9:00 am: 1 ounce baggie of natural mixed nuts (almonds, cashews, macadamia, walnuts, etc.) and fresh raisins. Avoid any nut that is salted or oiled (hidden sugars)
11:30-Noon: lunch of fresh fish, vegetables, one piece of fresh fruit, fresh chocolate bites and 8 ounces of ice cold filtered water
2:00pm: Fresh (non waxed) apple with almond or peanut butter; 8 ounces of cold filtered water
5:00 pm: Dinner: fresh salad with every type of vegetable that you enjoy; top it with mixed nuts, cottage cheese (full fat), extra virgin olive oil, diced hard boiled eggs (entire egg if possible); 8 ounces of red wine (if you like wine, this is ideal due to the digestive enzymes found within the wine).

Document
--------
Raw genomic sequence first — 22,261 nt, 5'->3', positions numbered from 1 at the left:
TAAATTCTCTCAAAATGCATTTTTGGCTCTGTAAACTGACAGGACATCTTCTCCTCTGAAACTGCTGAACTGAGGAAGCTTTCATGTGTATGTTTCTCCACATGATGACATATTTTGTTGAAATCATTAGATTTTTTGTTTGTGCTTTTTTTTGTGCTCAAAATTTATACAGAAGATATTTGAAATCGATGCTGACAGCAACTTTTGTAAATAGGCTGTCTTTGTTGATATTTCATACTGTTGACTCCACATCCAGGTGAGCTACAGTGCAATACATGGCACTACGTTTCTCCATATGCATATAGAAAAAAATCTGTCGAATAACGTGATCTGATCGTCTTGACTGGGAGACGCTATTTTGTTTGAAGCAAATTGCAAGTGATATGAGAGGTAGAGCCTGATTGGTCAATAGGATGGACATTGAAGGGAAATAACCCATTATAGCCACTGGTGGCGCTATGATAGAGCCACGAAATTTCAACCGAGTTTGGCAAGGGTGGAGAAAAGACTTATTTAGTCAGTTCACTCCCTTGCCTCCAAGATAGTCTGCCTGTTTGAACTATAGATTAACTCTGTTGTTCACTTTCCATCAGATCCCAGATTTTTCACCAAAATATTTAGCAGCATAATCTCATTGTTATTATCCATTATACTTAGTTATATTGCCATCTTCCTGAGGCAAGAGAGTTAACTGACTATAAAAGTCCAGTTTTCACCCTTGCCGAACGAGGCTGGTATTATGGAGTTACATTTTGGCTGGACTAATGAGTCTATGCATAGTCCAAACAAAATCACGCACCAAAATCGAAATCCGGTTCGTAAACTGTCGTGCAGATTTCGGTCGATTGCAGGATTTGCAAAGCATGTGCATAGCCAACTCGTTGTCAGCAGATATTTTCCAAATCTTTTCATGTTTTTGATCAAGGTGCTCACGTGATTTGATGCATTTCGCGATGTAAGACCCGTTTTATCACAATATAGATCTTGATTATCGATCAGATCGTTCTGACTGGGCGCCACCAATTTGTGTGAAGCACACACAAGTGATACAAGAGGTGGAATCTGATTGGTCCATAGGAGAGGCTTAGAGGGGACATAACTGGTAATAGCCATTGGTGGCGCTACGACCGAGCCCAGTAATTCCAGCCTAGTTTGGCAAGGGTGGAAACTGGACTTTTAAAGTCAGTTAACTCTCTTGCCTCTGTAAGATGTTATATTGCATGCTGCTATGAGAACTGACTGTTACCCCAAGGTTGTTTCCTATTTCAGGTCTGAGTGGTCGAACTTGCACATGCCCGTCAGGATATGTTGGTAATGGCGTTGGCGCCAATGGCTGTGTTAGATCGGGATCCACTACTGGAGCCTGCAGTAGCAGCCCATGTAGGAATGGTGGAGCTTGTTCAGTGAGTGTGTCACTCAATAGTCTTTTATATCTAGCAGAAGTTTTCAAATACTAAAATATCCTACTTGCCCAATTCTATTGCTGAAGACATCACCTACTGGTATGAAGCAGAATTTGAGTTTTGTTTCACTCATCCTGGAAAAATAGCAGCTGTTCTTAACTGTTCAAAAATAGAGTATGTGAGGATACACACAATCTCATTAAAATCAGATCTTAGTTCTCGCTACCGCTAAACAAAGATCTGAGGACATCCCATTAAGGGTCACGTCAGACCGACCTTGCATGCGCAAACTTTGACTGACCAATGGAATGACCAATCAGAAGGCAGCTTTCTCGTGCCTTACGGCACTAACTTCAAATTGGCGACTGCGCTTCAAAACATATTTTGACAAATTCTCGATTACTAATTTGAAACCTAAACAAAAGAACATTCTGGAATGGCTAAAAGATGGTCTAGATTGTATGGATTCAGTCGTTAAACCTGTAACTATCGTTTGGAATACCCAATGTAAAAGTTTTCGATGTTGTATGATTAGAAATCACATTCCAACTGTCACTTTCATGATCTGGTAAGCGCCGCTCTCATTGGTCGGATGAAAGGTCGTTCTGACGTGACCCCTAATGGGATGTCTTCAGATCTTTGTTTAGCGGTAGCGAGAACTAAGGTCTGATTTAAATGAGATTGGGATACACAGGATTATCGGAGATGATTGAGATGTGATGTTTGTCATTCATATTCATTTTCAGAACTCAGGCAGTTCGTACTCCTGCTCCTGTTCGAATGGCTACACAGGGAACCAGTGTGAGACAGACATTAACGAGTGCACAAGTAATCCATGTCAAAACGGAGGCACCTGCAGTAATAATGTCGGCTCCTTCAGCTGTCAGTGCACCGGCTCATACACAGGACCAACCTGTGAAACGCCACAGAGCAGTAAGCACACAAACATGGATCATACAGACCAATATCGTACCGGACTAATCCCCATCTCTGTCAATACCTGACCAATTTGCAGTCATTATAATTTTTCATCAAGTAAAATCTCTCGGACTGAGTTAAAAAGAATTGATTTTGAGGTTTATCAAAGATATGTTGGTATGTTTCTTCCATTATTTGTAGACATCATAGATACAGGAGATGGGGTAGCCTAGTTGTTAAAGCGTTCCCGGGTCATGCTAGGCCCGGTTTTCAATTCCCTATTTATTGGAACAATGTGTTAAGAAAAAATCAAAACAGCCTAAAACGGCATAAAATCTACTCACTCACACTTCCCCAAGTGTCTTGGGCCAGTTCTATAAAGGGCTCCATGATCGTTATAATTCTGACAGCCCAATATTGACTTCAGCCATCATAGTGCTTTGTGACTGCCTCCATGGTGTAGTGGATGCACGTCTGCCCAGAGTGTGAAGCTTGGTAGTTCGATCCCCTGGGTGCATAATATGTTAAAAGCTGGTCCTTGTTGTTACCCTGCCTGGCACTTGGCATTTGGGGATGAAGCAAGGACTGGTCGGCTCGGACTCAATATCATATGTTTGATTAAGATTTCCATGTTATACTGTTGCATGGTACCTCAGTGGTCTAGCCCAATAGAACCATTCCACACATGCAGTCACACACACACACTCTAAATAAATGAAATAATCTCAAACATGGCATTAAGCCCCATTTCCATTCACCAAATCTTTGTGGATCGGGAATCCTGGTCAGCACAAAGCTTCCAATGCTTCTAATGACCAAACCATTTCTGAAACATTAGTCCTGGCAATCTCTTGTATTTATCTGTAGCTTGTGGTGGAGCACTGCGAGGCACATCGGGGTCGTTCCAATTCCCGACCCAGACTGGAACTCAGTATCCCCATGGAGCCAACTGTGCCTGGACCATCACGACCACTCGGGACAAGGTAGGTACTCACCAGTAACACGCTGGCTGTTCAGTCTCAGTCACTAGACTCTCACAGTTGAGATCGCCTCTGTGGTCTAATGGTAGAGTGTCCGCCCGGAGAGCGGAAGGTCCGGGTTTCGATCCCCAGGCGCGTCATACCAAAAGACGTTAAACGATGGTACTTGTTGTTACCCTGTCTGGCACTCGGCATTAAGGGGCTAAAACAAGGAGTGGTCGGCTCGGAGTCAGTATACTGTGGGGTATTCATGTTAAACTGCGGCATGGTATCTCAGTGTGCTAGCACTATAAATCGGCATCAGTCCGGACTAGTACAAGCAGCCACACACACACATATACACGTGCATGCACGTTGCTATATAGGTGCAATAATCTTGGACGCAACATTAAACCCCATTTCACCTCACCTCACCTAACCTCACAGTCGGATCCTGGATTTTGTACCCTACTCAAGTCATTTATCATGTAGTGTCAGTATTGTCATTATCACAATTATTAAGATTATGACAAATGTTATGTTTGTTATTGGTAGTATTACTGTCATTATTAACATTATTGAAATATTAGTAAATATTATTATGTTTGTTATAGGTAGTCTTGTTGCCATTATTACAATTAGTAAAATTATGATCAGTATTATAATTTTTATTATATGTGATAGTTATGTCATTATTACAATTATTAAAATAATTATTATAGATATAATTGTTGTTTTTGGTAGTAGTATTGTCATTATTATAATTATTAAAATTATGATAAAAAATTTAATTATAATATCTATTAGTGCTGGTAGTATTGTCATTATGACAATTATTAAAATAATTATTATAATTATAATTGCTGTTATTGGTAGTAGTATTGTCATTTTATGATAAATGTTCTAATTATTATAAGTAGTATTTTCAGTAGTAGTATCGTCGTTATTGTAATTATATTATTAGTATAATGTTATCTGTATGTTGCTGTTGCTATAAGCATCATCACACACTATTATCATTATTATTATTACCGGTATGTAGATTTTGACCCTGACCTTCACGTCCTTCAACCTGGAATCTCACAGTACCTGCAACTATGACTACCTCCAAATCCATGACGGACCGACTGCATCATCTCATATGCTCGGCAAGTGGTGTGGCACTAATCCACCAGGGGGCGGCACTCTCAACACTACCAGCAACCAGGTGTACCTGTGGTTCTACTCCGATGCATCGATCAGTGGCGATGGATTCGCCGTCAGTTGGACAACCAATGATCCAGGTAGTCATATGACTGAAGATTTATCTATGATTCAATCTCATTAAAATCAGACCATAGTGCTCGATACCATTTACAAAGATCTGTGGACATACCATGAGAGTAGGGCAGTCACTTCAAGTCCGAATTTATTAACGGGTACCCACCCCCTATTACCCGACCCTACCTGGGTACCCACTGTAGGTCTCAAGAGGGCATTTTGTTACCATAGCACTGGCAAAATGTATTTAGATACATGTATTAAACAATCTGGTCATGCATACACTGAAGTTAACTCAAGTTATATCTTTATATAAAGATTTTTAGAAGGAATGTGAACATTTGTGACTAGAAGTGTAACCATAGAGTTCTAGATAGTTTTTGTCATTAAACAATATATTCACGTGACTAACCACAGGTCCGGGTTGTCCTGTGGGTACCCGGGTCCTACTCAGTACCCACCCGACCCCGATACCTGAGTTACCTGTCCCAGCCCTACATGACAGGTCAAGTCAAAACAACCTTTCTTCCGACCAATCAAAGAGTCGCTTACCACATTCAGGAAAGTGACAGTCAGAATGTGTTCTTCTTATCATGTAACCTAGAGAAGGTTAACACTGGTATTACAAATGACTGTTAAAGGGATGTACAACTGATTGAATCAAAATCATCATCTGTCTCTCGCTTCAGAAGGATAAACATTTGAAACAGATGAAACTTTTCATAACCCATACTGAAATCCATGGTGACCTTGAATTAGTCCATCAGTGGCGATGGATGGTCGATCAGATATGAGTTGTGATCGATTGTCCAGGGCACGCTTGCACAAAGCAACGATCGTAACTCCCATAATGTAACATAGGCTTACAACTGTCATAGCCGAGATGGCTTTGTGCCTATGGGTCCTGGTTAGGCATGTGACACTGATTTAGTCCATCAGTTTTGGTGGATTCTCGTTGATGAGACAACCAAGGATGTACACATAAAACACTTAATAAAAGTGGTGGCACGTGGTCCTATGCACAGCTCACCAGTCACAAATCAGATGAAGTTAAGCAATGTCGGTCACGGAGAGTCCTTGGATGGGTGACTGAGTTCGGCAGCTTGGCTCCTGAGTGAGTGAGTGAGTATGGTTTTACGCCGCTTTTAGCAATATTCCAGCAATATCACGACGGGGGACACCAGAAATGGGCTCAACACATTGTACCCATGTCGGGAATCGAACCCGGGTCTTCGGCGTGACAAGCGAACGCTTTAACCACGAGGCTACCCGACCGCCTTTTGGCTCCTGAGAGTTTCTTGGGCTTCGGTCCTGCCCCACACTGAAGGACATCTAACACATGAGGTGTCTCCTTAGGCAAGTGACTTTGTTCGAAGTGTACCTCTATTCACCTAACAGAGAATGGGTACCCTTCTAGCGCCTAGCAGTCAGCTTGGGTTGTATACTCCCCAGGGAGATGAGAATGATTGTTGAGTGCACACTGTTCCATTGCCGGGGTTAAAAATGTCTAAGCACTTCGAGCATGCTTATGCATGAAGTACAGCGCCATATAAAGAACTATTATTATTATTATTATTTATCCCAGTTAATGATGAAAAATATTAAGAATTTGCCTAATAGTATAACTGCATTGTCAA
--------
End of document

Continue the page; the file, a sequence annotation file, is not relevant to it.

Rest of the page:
7:00 pm: Fresh fruit and full fat cool whip
(30 minutes before bed) 9:00 pm: Whey protein smoothie (whey protein, Greek yogurt, Fresh OJ, blueberries, ice)
Q: What about dairy products? Plain yogurt, milk, string cheese, cottage cheese? Can I have low fat dairy? Skim (fat free) dairy?
A: Nothing fat free, light, etc. If you are allergic to milk sugar than avoid all together. The products you listed are fine as long as it is full fat.
Q: What about coffee? salt? Splenda? Equal?
A: No artificial sweeteners and no simple sugar!
Q: Can I eat deli meat?
A: Fresh sliced Boar’s Head – nothing processed – no preservatives or chemicals; roast beef, turkey, chicken (no bologna, pastrami, salami, smoked meats, hot dogs, of course!)
Q: Can I put anything on my vegetables, other than olive oil? Full fat, home made dressings with out sugar? Can I use sour cream as a dressing base?